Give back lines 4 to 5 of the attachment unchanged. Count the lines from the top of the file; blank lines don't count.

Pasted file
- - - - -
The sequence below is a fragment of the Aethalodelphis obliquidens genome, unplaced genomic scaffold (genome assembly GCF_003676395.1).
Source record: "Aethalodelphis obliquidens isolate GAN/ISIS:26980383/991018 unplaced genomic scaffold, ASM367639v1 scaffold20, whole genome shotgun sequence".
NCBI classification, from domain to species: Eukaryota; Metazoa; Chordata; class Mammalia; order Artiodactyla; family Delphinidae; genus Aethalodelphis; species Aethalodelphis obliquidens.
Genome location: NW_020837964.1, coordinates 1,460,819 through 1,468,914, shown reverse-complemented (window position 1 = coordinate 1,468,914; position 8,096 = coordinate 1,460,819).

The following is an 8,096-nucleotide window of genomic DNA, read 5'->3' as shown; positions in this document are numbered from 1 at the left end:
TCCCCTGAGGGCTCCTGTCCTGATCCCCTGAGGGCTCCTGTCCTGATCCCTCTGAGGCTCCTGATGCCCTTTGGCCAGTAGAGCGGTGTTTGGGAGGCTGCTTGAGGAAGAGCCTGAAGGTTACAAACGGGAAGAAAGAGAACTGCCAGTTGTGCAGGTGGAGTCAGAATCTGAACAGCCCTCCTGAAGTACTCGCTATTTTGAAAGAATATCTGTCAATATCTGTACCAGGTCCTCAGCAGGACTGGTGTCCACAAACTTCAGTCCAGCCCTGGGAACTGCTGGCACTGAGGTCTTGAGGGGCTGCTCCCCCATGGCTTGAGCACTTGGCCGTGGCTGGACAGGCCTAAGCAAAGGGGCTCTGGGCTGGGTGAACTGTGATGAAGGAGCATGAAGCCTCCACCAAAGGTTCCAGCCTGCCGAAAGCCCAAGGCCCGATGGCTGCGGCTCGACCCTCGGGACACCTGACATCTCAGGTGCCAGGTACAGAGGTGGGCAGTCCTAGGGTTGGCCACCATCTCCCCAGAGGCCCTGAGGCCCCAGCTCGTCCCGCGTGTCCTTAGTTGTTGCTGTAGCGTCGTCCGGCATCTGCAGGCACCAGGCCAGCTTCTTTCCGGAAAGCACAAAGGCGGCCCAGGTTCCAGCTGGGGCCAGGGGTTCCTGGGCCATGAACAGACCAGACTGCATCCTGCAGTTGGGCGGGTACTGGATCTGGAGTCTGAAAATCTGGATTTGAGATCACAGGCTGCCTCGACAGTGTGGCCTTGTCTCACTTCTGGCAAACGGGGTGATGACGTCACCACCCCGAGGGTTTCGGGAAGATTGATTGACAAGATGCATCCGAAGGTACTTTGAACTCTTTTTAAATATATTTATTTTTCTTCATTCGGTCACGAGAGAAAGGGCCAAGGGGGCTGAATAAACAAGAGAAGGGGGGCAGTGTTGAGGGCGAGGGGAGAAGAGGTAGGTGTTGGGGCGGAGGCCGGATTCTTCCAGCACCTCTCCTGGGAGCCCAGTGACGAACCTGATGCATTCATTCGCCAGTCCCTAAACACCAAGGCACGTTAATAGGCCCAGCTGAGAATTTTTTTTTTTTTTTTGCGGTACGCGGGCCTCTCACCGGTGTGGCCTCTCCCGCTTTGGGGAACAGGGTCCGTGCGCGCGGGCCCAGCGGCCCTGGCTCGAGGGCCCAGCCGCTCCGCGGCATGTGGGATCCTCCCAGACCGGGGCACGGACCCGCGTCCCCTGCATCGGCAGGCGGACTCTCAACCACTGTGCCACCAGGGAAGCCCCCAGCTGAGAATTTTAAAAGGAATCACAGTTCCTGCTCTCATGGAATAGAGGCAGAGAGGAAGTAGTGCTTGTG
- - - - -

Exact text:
Genome location: NW_020837964.1, coordinates 1,460,819 through 1,468,914, shown reverse-complemented (window position 1 = coordinate 1,468,914; position 8,096 = coordinate 1,460,819).

The following is an 8,096-nucleotide window of genomic DNA, read 5'->3' as shown; positions in this document are numbered from 1 at the left end: